Life Bans Must For Doped Horses, Says BHA chief Executive

Paul Bittar, the British Horseracing Authority’s chief executive, has remarked that any horse that has been given anabolic androgenic steroids should be banned for life from competing in the United Kingdom.

Life bans must for doped horses, says BHA chief exeutiveBittar, in the build-up to a Cheltenham Festival rocked by the latest drugs scandal of horse racing, said the time had come for the regulator to take “a strong stand” against anabolic steroids by completely outlawing them. The BHA chief executive said it is extremely important for retaining public confidence in the sport. Bittar, well known among sport circles as the one transforming the fortunes of BHA, said that also means adopting a zero-tolerance approach to the use of anabolic steroids in British racing, even if a horse has a genuine medical reason for being administered those substances. Bittar said his we should not allow horses to be treated under a therapeutic use exemption and it is his personal view that we don't and that we should take quite a strong stand on that.

The science behind the effects of use of steroids in horses is not robust enough for any exemptions to be granted, says Bittar. He went on to say that the huge cut in BHA's budget in the three years before he became chief executive definitely resulted in cut back too far in testing while exposing British racing to some of the risks that we saw last year. Bittar pledged that any increase in the Levy due to an amendment to the Gambling Act going through Parliament may result in even more investment in the BHA’s integrity services. Bittar remarked he is pretty clear that he will advocate for increased spend in those areas and said he would be "lying" if he claimed the doping problems of racing did not remain a source of concern. If the proposed amendment to the Gambling Bill is ratified, this year’s figure of £72.9 million could be boosted to nearer £100 million. Bittar admitted that such an increase would represent his greatest achievement, and said he would be hard to overstate the significance of it but added any change was probably still at least 18 months away.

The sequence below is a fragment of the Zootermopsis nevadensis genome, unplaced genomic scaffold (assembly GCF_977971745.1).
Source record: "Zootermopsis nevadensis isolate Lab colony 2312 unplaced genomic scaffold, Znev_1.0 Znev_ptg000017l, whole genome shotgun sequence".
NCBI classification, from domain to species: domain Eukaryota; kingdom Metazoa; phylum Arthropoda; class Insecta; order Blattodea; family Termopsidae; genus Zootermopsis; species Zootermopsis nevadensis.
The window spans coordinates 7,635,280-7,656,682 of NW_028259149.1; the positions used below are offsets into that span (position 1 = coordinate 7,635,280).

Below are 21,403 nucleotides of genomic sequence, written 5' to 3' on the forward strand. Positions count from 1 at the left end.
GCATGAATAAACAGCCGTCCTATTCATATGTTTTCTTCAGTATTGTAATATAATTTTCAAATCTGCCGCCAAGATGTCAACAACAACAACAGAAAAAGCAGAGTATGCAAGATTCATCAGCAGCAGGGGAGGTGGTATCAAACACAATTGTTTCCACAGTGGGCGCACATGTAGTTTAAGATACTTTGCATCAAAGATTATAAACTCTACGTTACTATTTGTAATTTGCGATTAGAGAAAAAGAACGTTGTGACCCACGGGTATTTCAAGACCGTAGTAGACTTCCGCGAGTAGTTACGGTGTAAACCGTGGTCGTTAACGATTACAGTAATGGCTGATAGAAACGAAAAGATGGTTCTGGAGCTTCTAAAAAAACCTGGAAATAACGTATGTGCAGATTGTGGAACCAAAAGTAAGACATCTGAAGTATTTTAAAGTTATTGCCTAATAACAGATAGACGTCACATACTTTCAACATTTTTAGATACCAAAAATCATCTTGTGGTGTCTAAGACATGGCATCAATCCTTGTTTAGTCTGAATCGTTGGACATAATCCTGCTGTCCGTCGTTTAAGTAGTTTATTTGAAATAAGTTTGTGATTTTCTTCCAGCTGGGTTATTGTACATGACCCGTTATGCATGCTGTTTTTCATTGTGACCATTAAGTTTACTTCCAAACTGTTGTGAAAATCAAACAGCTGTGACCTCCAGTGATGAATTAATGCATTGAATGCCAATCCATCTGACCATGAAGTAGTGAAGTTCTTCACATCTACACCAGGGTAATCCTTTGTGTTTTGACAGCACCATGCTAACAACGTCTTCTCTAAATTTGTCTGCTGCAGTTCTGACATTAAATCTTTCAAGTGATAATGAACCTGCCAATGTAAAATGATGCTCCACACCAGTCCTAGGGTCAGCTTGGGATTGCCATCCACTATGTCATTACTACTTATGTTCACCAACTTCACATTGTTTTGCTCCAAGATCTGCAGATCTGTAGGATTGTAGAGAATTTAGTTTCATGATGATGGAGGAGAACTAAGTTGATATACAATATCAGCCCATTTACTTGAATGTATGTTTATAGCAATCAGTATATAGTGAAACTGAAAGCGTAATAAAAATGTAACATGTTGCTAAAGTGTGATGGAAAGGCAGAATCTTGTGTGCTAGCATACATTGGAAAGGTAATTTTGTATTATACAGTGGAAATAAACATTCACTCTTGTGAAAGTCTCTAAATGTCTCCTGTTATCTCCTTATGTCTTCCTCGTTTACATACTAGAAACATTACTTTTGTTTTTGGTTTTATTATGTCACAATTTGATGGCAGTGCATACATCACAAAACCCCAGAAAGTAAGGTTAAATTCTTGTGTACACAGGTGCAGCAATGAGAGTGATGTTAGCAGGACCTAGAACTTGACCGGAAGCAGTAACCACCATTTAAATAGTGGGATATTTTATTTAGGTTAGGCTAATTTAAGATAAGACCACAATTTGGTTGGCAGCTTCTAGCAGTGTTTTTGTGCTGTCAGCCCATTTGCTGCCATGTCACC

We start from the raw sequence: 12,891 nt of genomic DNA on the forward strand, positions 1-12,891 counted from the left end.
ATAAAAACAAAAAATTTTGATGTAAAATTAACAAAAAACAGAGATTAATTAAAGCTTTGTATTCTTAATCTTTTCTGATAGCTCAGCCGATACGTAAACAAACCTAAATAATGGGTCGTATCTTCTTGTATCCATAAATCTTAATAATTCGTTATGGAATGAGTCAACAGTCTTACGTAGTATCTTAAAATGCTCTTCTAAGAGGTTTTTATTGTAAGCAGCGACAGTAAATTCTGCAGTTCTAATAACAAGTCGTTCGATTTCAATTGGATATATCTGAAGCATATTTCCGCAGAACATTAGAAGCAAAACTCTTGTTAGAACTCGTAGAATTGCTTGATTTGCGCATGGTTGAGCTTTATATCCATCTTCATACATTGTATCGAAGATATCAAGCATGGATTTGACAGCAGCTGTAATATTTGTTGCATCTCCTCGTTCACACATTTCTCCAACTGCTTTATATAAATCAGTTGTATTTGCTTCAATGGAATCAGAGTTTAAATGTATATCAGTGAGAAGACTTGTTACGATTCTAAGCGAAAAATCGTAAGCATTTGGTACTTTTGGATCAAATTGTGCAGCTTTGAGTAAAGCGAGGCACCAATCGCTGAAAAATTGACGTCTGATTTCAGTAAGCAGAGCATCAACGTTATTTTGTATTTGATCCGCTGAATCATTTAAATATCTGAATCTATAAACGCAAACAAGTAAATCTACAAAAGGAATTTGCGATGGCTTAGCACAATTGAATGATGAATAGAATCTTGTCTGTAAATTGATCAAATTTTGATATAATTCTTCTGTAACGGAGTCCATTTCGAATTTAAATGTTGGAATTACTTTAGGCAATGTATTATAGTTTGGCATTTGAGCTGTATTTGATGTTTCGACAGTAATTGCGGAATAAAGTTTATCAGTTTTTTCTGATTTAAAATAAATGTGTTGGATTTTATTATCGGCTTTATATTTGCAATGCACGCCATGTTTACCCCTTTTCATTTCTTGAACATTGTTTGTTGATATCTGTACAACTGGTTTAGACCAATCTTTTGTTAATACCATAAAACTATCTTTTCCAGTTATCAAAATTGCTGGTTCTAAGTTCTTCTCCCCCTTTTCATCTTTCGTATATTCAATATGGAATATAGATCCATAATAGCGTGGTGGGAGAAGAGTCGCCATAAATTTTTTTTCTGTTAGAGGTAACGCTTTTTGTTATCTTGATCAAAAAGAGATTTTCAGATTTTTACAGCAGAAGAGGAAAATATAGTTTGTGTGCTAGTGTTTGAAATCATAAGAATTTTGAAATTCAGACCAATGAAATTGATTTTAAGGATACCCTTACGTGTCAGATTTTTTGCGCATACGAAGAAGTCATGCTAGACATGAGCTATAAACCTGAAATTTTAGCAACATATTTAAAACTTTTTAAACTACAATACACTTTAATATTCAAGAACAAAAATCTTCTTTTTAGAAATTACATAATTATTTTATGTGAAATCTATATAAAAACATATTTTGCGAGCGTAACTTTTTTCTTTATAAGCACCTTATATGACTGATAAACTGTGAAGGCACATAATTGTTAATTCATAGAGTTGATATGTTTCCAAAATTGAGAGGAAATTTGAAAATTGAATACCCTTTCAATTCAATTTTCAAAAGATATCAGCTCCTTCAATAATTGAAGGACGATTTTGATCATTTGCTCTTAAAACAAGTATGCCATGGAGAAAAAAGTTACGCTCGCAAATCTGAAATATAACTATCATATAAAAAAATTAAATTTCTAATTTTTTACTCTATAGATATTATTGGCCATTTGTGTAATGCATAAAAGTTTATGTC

The BHA chief executive added that we are reliant on wagering in a way that no other sport is, so you could argue that our sport has more to lose by not having high standards of integrity. Bittar also went on to remark that he certainly don’t feel like he will be ready to leave in 11 months’ time and said he loves his job and he thinks he is really lucky to have it, and he would certainly like to stay in it for at least a couple if not a few more years. Bittar went ahead with anti-doping measures and said if you look at other racing jurisdictions – Australia is a really good example – there is race-fields legislation there, which is kind of like a racing right.

Racehorses presently serve a suspension of six months if they are found violating the anti-doping policy but the duration of suspension may be increased as part of the recommendations of an independent report commissioned in the wake of the Godolphin and Sungate scandals.


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